· Become unabashed genre cheerleaders. Romance is by far the most popular LGBT genre, but the community’s focus on that genre is leaving other genres out in the cold. If you like sci-fi/fantasy, horror, crime, etc., become a vocal cheerleader everywhere online. Tell your friends, tell your family, tell the billions of people online about the queer books you love. This is particularly important within genre communities. LGBT books need straight readers to be successful, so tell other readers who enjoy the genre about LGBT books so that they know to read them, too. Demand drives supply, so help create demand.

· Donate. Not everyone has natural access to LGBT books, so give them the chance to see themselves represented. Buy a collection of LGBT books and donate them to your local LGBT center. If you’re allowed, donate them to school libraries, too. YA books are particularly appreciated and not all librarians know where to find them. Give teenagers the gift of visibility.

· Review, review, review! One way to help a book with LGBT content break into the mainstream and get more readers is to post positive reviews for it. For example, the higher the review count, the more likely it will be caught by Amazon’s algorithms and recommended to readers who otherwise wouldn’t know or think to search for books like it. This is another way to help create demand.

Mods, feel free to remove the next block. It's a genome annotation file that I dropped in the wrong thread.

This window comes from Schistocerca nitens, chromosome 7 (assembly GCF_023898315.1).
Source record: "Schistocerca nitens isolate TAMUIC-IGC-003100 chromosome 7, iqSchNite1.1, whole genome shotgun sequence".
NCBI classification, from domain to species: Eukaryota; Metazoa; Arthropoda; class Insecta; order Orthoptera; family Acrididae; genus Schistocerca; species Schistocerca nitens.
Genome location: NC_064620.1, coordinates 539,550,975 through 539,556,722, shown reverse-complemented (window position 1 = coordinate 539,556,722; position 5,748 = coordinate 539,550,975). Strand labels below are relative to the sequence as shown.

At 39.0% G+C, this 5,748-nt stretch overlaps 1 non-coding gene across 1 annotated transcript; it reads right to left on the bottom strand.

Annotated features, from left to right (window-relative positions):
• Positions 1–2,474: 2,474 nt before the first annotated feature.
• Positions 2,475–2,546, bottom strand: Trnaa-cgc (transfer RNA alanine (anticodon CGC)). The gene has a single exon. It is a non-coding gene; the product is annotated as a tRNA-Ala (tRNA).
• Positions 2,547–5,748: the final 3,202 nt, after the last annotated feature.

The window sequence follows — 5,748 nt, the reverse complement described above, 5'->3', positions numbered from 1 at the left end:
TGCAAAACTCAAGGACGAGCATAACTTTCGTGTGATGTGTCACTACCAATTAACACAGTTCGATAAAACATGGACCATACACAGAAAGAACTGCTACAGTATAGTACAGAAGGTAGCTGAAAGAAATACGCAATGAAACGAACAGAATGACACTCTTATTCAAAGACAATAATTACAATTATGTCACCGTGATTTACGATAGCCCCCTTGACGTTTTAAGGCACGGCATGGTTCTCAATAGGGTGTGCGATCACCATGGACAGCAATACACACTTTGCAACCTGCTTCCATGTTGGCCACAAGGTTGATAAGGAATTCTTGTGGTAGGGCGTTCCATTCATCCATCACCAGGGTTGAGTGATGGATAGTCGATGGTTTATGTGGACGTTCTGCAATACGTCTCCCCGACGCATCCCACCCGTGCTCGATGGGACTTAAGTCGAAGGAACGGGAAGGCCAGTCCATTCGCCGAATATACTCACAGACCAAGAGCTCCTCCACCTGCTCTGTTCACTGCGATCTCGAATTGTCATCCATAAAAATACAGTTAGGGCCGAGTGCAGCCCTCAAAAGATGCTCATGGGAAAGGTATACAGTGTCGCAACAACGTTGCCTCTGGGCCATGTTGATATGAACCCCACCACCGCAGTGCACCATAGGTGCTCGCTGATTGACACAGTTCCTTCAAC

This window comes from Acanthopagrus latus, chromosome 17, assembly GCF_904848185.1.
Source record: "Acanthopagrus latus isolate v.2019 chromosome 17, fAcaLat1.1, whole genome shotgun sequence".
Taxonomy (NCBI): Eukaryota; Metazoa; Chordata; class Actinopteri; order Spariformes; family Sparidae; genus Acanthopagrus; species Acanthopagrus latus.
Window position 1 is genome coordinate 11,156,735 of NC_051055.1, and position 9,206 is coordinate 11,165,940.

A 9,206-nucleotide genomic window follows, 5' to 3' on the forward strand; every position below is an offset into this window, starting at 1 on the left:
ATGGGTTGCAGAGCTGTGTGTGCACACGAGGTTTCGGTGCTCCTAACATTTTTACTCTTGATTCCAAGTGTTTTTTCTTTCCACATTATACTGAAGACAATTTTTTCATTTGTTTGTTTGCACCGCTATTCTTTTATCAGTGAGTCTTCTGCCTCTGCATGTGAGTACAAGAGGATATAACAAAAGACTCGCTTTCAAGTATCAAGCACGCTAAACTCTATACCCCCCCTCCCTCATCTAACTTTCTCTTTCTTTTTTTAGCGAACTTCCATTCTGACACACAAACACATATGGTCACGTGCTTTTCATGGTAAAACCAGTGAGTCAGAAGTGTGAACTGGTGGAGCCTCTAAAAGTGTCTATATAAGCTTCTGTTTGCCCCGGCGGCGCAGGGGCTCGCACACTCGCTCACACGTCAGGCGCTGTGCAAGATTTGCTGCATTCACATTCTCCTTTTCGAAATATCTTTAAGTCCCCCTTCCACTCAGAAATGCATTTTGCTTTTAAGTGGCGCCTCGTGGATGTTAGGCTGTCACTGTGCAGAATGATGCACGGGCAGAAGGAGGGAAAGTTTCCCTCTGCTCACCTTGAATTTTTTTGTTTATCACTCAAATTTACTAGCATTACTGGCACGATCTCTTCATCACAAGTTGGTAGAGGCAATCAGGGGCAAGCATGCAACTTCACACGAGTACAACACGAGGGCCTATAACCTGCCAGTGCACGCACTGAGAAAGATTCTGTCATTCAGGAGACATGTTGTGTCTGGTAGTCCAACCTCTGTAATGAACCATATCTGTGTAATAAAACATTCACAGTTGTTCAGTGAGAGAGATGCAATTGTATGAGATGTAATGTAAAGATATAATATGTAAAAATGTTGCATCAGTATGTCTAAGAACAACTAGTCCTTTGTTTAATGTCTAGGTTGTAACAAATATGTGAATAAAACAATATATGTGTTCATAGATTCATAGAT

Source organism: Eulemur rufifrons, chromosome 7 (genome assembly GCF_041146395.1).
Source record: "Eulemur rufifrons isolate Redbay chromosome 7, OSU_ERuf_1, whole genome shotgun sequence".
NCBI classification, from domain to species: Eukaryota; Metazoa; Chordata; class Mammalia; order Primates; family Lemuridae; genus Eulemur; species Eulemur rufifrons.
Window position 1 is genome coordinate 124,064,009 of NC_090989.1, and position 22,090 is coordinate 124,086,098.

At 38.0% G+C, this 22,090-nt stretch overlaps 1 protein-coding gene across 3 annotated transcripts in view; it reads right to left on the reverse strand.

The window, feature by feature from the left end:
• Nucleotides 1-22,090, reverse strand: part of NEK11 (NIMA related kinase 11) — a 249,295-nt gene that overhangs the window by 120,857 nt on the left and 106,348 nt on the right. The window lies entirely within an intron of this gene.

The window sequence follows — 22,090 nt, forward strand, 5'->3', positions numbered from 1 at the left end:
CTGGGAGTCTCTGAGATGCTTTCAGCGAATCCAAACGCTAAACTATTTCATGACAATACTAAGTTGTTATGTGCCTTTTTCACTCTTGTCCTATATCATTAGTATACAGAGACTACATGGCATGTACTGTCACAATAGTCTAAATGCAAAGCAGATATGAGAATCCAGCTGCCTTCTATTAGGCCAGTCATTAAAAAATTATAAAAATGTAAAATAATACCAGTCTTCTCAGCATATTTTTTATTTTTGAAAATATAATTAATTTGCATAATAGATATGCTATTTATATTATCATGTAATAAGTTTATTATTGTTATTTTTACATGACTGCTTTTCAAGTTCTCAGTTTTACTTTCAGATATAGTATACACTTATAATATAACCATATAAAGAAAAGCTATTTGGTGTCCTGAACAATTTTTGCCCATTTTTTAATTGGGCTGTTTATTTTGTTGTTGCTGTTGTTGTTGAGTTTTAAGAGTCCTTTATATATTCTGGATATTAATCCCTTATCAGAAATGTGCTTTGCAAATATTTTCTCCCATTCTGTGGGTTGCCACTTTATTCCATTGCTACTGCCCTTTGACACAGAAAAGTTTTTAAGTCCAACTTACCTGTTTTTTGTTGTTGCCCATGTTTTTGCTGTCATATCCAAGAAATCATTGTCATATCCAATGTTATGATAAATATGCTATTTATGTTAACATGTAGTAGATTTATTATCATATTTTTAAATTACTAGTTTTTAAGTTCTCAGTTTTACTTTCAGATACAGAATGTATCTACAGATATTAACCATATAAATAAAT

· Request books for your library. All libraries allow their patrons to request that the library purchase books for their collection. You can often request tens of books be purchased a year. It’s free for you and gets more LGBT content on shelves. What’s the downside?

· Buy books even if you don’t read them. The average price of an ebook is between $5-10, or the cost of a latte at Starbucks. If we as a community want content, we have to financially support that content. Even if you don’t love the book or you don’t read in that genre, if you believe that LGBT books are worth having, please consider showing that support financially.

Every action makes a difference. The way to more LGBT content in the future is to show there’s a market in the present. If you have additional suggestions, please leave a comment!